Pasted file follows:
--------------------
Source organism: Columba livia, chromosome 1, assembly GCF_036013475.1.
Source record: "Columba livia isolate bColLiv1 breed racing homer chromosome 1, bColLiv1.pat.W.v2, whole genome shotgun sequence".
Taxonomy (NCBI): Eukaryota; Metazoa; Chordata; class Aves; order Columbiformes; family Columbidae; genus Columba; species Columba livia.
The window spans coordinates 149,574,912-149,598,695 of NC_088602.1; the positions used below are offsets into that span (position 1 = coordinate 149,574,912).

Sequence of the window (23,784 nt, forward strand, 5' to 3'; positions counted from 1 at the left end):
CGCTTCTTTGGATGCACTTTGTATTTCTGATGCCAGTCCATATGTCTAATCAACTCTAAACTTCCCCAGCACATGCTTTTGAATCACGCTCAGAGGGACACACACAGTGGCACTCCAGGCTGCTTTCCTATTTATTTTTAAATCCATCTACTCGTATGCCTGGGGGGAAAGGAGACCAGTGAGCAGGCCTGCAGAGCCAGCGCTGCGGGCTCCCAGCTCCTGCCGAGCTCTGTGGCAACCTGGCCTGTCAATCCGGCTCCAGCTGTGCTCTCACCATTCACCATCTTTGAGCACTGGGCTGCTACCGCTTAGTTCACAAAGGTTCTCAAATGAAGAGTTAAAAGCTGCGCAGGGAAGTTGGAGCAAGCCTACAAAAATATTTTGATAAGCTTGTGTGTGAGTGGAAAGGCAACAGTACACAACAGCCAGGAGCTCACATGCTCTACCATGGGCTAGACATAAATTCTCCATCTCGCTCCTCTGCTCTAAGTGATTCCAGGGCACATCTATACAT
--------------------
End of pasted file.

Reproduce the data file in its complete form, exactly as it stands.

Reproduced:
Source organism: Columba livia, chromosome 1, assembly GCF_036013475.1.
Source record: "Columba livia isolate bColLiv1 breed racing homer chromosome 1, bColLiv1.pat.W.v2, whole genome shotgun sequence".
Taxonomy (NCBI): Eukaryota; Metazoa; Chordata; class Aves; order Columbiformes; family Columbidae; genus Columba; species Columba livia.
The window spans coordinates 149,574,912-149,598,695 of NC_088602.1; the positions used below are offsets into that span (position 1 = coordinate 149,574,912).

Sequence of the window (23,784 nt, forward strand, 5' to 3'; positions counted from 1 at the left end):
CGCTTCTTTGGATGCACTTTGTATTTCTGATGCCAGTCCATATGTCTAATCAACTCTAAACTTCCCCAGCACATGCTTTTGAATCACGCTCAGAGGGACACACACAGTGGCACTCCAGGCTGCTTTCCTATTTATTTTTAAATCCATCTACTCGTATGCCTGGGGGGAAAGGAGACCAGTGAGCAGGCCTGCAGAGCCAGCGCTGCGGGCTCCCAGCTCCTGCCGAGCTCTGTGGCAACCTGGCCTGTCAATCCGGCTCCAGCTGTGCTCTCACCATTCACCATCTTTGAGCACTGGGCTGCTACCGCTTAGTTCACAAAGGTTCTCAAATGAAGAGTTAAAAGCTGCGCAGGGAAGTTGGAGCAAGCCTACAAAAATATTTTGATAAGCTTGTGTGTGAGTGGAAAGGCAACAGTACACAACAGCCAGGAGCTCACATGCTCTACCATGGGCTAGACATAAATTCTCCATCTCGCTCCTCTGCTCTAAGTGATTCCAGGGCACATCTATACAT